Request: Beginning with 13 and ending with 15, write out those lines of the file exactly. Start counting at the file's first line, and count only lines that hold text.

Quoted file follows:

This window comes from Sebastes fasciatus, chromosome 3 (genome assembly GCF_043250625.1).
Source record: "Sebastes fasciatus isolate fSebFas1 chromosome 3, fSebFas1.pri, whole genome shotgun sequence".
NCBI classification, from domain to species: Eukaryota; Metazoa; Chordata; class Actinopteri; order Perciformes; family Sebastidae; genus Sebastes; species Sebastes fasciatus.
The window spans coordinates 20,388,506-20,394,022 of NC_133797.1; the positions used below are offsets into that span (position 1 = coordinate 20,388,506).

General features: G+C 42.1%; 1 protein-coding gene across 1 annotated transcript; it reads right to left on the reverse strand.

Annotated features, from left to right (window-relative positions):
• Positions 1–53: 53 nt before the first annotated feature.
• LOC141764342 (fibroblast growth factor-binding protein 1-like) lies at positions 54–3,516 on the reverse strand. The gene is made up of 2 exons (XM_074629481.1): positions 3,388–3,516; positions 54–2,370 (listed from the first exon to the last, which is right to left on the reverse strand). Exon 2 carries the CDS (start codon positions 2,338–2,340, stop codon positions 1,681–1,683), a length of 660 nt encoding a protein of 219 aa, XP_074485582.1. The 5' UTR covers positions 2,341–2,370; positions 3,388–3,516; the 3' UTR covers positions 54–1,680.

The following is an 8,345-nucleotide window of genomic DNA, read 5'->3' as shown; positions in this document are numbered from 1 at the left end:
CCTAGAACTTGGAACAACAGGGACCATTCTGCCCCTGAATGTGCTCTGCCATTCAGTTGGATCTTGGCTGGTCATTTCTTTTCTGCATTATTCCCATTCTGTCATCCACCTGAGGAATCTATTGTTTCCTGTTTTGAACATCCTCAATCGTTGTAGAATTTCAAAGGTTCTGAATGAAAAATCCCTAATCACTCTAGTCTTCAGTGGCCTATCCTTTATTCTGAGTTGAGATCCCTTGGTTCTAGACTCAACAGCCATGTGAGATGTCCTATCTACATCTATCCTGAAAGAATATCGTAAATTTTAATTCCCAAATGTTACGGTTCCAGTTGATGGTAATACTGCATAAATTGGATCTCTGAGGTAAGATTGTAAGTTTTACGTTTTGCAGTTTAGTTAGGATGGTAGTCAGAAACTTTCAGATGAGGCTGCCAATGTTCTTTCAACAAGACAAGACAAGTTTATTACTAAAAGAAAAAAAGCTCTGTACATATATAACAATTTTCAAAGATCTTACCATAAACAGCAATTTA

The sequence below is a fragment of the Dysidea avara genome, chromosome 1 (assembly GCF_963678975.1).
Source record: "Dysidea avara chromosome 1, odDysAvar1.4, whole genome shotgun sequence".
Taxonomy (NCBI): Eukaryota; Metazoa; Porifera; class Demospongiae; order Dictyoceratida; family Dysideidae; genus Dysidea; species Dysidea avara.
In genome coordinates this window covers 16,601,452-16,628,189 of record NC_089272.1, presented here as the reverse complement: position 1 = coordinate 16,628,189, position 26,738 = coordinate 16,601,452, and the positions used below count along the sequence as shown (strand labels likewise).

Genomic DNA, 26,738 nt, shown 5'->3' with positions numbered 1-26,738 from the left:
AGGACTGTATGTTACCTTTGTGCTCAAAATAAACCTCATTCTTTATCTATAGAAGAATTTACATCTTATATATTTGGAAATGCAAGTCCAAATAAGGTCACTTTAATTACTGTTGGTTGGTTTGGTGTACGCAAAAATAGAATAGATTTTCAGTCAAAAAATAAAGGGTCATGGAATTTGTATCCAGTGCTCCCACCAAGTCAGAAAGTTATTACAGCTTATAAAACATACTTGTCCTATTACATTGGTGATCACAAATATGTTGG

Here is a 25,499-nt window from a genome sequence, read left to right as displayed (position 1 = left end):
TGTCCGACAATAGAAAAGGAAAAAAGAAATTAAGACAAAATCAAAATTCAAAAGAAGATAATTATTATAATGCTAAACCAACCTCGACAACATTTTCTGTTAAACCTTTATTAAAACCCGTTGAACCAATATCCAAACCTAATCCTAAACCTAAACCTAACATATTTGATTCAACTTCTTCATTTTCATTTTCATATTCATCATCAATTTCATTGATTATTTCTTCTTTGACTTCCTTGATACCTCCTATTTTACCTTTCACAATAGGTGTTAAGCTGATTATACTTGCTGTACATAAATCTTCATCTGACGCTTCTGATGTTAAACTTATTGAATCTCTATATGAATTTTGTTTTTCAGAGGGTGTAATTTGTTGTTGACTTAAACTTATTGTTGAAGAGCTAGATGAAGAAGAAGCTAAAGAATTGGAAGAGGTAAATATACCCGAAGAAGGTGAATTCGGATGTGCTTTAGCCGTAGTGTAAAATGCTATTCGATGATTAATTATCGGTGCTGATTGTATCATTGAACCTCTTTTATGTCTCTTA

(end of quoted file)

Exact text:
Taxonomy (NCBI): Eukaryota; Metazoa; Porifera; class Demospongiae; order Dictyoceratida; family Dysideidae; genus Dysidea; species Dysidea avara.
In genome coordinates this window covers 16,601,452-16,628,189 of record NC_089272.1, presented here as the reverse complement: position 1 = coordinate 16,628,189, position 26,738 = coordinate 16,601,452, and the positions used below count along the sequence as shown (strand labels likewise).

Genomic DNA, 26,738 nt, shown 5'->3' with positions numbered 1-26,738 from the left: